Switchfoot shuns Christian rock band moniker

Jon Foreman of Switchfoot

Switchfoot and frontman Jon Foreman perform at Red Rocks in Colorado.


Here’s a piece I wrote a few years  back about Switchfoot and how the band came about its name and why the band shuns labels, including “Christian rock band.”

Finding the right band name is paramount to musicians. A good moniker can draw listeners who are just curious or if the name hits the wrong chord it can turn off scores of people.

Just as crucial is being labeled — be it a hip-hop, rock, indie or rap band. These labels are why Switchfoot shuns the Christian rock tag.

“Christianity is faith, it’s not a genre of music,” said Switchfoot lead guitarist Drew Shirley. “We want to be music for all people. We’ve played, campuses, bars, clubs. … When you have this labeling it closes the doors to our music instead of people just listening to it to see if they like it.

“Yes, we all have a strong Christian faith,” Shirley added. “It influences everything we do, and our view of the world. And as musicians, we write about what we are dealing with — our experiences, what we are going through.”

Switchfoot, which got its name from the band members’ surfing background, scored new fans when its song “This is Home” was featured on the “Chronicles of Narnia: Prince Caspian” soundtrack.

“It was such an honor to be picked,” Shirley said. “It opened so many doors.”

But the band’s success has not diminished its grassroots, “get your fingers dirty” work.
When Switchfoot ran out of T-shirts at a show in Texas, the members spent time in their hotel rooms making new schwag.

“We are a hands-on band. We like to get things done,” Shirley explained. “Plus we like to meet the people that we are around and involved with. And we are going to be an independent band in November. We’re building our own studio….”

When the band goes into its own studio it will take lessons learned from legendary producer Tim Palmer, who worked on Switchfoot’s latest CD “Oh! Gravity.” Palmer has worked with U2, Pearl Jam and the Cure, among others.

“It was amazing to work with Tim,” Shirley said. “He worked on our songs like he was a member of the band. He believed in the music and worked as if it was his own. We learned so much from him.”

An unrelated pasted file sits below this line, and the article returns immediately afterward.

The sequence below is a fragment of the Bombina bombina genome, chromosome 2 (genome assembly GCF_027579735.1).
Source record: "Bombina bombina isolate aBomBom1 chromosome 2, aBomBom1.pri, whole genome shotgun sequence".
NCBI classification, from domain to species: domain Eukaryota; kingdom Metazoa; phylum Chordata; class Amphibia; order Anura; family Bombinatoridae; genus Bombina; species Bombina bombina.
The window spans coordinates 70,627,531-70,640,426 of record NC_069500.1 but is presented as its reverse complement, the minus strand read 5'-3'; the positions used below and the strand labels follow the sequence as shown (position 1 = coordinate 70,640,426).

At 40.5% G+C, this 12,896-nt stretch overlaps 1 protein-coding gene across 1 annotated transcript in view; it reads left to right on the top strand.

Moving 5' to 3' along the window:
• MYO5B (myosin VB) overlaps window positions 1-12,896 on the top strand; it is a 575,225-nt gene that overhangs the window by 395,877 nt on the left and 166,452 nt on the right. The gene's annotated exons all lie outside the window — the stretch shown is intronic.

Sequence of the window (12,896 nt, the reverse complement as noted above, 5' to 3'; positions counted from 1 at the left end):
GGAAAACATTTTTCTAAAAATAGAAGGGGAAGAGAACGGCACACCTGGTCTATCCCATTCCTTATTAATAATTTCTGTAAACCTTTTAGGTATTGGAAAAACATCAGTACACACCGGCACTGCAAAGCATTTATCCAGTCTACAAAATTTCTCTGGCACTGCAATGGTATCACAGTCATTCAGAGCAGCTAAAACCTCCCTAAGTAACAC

And the “biggest” thing he learned from Palmer? “He’s such a humble man,” Shirley said. “That really struck me — how humble he was. I really loved working with him. Sometimes when you work with these big-name producers, they can be quite prideful.”

Being big U2 fans, there was plenty of time to pick Palmer’s brain on Bono and his music and religious convictions.

“It was really inspiring to hear these stories about U2,” Shirley said. “We’ve had people compare us to them. They are a deep band with a unique perspective on the world and their philanthropy work.”

Switchfoot signed on for the Music Builds Tour with Third Day, Jars of Clay and the Robert Randolph & the Family Band because of its association with Habitat for Humanity.

“This is such a great thing,” Shirley said. “The money goes back into the communities and cities we play in. And you get to see people building houses. Instead of just leaving a city after we play, we are helping the people in those cities.”

So if you are still reluctant to listen to Switchfoot, try this on – Indie band Switchfoot. And as Shirley said, listen and decide for yourself.

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1 Response to Switchfoot shuns Christian rock band moniker

  1. Terry DeBoer says:

    Switchfoot been quite consistent about this since the early days. For a few years, I think, they seemed to shy away from playing Christian music festivals, perhaps simply to do other things. But more recently they have headlined at a number of faith-based music event, including at the Unity Festival in Michigan in 2011. The band is always well received wherever they play.

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